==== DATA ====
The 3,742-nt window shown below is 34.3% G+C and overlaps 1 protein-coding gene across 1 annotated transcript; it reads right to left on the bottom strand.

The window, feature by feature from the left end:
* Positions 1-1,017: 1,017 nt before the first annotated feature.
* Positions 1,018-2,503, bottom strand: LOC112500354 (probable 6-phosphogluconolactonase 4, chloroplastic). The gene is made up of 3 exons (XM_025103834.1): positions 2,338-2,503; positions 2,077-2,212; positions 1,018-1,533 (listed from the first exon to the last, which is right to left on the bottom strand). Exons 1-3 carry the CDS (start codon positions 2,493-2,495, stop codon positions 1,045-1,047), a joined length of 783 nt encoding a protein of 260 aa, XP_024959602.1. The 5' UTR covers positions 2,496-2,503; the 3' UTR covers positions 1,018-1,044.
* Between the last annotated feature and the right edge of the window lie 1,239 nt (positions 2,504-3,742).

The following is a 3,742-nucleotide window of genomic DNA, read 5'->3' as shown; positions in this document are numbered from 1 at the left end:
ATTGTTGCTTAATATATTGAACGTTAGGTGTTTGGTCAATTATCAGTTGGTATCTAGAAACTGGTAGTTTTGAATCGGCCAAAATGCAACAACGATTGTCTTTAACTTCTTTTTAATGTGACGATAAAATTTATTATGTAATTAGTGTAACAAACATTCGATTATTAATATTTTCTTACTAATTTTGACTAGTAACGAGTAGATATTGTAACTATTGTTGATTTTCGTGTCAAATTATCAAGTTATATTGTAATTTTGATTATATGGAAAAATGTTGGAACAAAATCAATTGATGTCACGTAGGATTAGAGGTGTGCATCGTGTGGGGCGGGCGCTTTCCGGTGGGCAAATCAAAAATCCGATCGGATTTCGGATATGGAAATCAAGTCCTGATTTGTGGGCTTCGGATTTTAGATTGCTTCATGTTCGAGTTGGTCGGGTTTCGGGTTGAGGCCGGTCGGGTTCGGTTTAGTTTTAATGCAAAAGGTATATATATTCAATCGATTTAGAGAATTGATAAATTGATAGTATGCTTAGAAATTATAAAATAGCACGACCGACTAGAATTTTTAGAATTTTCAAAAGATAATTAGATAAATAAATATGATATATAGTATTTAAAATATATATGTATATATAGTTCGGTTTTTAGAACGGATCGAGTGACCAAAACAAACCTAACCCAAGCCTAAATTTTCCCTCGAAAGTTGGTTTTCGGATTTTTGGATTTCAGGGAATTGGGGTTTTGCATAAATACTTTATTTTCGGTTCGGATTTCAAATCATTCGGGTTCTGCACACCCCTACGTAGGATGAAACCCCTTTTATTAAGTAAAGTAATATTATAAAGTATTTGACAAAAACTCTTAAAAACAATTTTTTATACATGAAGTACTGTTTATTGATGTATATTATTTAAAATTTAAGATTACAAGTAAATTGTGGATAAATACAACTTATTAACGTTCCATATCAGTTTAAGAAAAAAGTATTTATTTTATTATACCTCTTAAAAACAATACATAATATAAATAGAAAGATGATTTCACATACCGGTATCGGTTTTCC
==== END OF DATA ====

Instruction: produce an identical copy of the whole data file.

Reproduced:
The 3,742-nt window shown below is 34.3% G+C and overlaps 1 protein-coding gene across 1 annotated transcript; it reads right to left on the bottom strand.

The window, feature by feature from the left end:
* Positions 1-1,017: 1,017 nt before the first annotated feature.
* Positions 1,018-2,503, bottom strand: LOC112500354 (probable 6-phosphogluconolactonase 4, chloroplastic). The gene is made up of 3 exons (XM_025103834.1): positions 2,338-2,503; positions 2,077-2,212; positions 1,018-1,533 (listed from the first exon to the last, which is right to left on the bottom strand). Exons 1-3 carry the CDS (start codon positions 2,493-2,495, stop codon positions 1,045-1,047), a joined length of 783 nt encoding a protein of 260 aa, XP_024959602.1. The 5' UTR covers positions 2,496-2,503; the 3' UTR covers positions 1,018-1,044.
* Between the last annotated feature and the right edge of the window lie 1,239 nt (positions 2,504-3,742).

The following is a 3,742-nucleotide window of genomic DNA, read 5'->3' as shown; positions in this document are numbered from 1 at the left end:
ATTGTTGCTTAATATATTGAACGTTAGGTGTTTGGTCAATTATCAGTTGGTATCTAGAAACTGGTAGTTTTGAATCGGCCAAAATGCAACAACGATTGTCTTTAACTTCTTTTTAATGTGACGATAAAATTTATTATGTAATTAGTGTAACAAACATTCGATTATTAATATTTTCTTACTAATTTTGACTAGTAACGAGTAGATATTGTAACTATTGTTGATTTTCGTGTCAAATTATCAAGTTATATTGTAATTTTGATTATATGGAAAAATGTTGGAACAAAATCAATTGATGTCACGTAGGATTAGAGGTGTGCATCGTGTGGGGCGGGCGCTTTCCGGTGGGCAAATCAAAAATCCGATCGGATTTCGGATATGGAAATCAAGTCCTGATTTGTGGGCTTCGGATTTTAGATTGCTTCATGTTCGAGTTGGTCGGGTTTCGGGTTGAGGCCGGTCGGGTTCGGTTTAGTTTTAATGCAAAAGGTATATATATTCAATCGATTTAGAGAATTGATAAATTGATAGTATGCTTAGAAATTATAAAATAGCACGACCGACTAGAATTTTTAGAATTTTCAAAAGATAATTAGATAAATAAATATGATATATAGTATTTAAAATATATATGTATATATAGTTCGGTTTTTAGAACGGATCGAGTGACCAAAACAAACCTAACCCAAGCCTAAATTTTCCCTCGAAAGTTGGTTTTCGGATTTTTGGATTTCAGGGAATTGGGGTTTTGCATAAATACTTTATTTTCGGTTCGGATTTCAAATCATTCGGGTTCTGCACACCCCTACGTAGGATGAAACCCCTTTTATTAAGTAAAGTAATATTATAAAGTATTTGACAAAAACTCTTAAAAACAATTTTTTATACATGAAGTACTGTTTATTGATGTATATTATTTAAAATTTAAGATTACAAGTAAATTGTGGATAAATACAACTTATTAACGTTCCATATCAGTTTAAGAAAAAAGTATTTATTTTATTATACCTCTTAAAAACAATACATAATATAAATAGAAAGATGATTTCACATACCGGTATCGGTTTTCC